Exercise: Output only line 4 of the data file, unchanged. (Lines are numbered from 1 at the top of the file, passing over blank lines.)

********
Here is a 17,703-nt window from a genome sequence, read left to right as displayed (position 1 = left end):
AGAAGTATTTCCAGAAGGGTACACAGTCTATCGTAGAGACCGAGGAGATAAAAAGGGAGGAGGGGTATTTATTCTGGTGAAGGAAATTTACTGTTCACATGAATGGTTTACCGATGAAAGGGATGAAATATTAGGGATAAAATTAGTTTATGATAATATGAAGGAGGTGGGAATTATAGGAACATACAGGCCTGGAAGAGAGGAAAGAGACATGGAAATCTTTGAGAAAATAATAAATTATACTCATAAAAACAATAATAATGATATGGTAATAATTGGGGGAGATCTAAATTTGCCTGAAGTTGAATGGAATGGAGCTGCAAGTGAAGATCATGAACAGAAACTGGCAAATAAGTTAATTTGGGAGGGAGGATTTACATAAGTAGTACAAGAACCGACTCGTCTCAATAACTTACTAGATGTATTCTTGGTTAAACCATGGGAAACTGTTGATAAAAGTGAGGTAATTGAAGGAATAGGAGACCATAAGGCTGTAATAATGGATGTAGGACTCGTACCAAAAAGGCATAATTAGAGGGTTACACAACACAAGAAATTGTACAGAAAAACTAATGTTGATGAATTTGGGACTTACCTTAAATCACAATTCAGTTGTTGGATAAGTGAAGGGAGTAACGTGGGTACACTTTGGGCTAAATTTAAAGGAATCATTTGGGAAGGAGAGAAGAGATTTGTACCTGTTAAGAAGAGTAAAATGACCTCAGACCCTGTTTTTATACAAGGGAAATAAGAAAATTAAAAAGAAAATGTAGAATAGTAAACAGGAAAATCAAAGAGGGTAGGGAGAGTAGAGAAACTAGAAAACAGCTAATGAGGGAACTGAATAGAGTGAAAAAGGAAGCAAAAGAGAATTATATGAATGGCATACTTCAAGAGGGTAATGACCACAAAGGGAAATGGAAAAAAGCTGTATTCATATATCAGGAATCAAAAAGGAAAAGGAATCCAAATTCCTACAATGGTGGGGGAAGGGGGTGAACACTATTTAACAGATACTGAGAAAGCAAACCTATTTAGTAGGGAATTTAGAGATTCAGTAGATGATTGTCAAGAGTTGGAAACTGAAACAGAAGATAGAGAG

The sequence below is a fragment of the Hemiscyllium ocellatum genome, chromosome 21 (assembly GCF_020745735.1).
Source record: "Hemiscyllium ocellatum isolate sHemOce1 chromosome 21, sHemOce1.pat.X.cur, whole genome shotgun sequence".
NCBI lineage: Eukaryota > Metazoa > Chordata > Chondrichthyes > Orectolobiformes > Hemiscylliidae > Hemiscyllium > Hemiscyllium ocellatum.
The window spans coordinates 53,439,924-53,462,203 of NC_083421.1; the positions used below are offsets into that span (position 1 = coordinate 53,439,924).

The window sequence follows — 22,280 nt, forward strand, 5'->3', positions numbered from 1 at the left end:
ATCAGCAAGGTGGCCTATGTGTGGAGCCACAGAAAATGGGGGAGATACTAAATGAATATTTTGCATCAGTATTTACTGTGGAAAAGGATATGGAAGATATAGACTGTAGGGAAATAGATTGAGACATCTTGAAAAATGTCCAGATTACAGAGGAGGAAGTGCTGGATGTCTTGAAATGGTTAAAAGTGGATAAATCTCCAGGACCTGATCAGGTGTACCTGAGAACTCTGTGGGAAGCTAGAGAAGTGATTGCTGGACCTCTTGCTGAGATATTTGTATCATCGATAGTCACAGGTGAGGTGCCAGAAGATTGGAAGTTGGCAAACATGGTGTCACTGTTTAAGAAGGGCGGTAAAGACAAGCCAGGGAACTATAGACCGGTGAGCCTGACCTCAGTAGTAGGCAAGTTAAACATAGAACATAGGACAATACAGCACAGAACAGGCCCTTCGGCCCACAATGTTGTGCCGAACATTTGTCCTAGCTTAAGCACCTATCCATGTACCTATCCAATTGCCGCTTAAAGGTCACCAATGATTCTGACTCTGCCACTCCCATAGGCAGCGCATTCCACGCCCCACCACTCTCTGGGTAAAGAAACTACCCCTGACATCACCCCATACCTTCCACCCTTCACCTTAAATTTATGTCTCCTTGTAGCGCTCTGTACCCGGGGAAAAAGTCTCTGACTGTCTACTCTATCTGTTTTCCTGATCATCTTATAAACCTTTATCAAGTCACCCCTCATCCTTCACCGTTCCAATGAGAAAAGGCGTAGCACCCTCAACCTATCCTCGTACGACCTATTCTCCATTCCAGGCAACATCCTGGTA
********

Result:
Source record: "Hemiscyllium ocellatum isolate sHemOce1 chromosome 21, sHemOce1.pat.X.cur, whole genome shotgun sequence".